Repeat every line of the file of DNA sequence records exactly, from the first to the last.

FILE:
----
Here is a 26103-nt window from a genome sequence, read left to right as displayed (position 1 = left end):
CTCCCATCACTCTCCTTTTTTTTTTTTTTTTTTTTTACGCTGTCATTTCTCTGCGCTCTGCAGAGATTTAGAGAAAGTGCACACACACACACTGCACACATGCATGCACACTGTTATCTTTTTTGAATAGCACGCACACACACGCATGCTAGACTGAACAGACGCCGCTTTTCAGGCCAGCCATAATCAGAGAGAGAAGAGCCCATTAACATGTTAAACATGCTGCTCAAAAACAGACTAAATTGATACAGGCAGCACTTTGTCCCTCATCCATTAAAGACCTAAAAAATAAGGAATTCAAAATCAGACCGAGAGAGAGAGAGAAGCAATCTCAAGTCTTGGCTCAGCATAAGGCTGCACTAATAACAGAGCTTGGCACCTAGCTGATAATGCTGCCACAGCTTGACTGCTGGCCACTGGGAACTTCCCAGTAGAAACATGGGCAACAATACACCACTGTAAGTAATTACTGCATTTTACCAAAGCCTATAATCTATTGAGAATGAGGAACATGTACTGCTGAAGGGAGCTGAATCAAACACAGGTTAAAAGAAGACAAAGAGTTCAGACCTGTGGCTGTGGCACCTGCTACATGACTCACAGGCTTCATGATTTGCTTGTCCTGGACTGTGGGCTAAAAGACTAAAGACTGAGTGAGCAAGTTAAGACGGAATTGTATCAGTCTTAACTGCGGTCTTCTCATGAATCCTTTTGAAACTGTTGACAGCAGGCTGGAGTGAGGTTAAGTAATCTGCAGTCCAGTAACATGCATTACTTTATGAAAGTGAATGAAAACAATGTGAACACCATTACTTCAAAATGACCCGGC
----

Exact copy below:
Here is a 26103-nt window from a genome sequence, read left to right as displayed (position 1 = left end):
CTCCCATCACTCTCCTTTTTTTTTTTTTTTTTTTTTACGCTGTCATTTCTCTGCGCTCTGCAGAGATTTAGAGAAAGTGCACACACACACACTGCACACATGCATGCACACTGTTATCTTTTTTGAATAGCACGCACACACACGCATGCTAGACTGAACAGACGCCGCTTTTCAGGCCAGCCATAATCAGAGAGAGAAGAGCCCATTAACATGTTAAACATGCTGCTCAAAAACAGACTAAATTGATACAGGCAGCACTTTGTCCCTCATCCATTAAAGACCTAAAAAATAAGGAATTCAAAATCAGACCGAGAGAGAGAGAGAAGCAATCTCAAGTCTTGGCTCAGCATAAGGCTGCACTAATAACAGAGCTTGGCACCTAGCTGATAATGCTGCCACAGCTTGACTGCTGGCCACTGGGAACTTCCCAGTAGAAACATGGGCAACAATACACCACTGTAAGTAATTACTGCATTTTACCAAAGCCTATAATCTATTGAGAATGAGGAACATGTACTGCTGAAGGGAGCTGAATCAAACACAGGTTAAAAGAAGACAAAGAGTTCAGACCTGTGGCTGTGGCACCTGCTACATGACTCACAGGCTTCATGATTTGCTTGTCCTGGACTGTGGGCTAAAAGACTAAAGACTGAGTGAGCAAGTTAAGACGGAATTGTATCAGTCTTAACTGCGGTCTTCTCATGAATCCTTTTGAAACTGTTGACAGCAGGCTGGAGTGAGGTTAAGTAATCTGCAGTCCAGTAACATGCATTACTTTATGAAAGTGAATGAAAACAATGTGAACACCATTACTTCAAAATGACCCGGC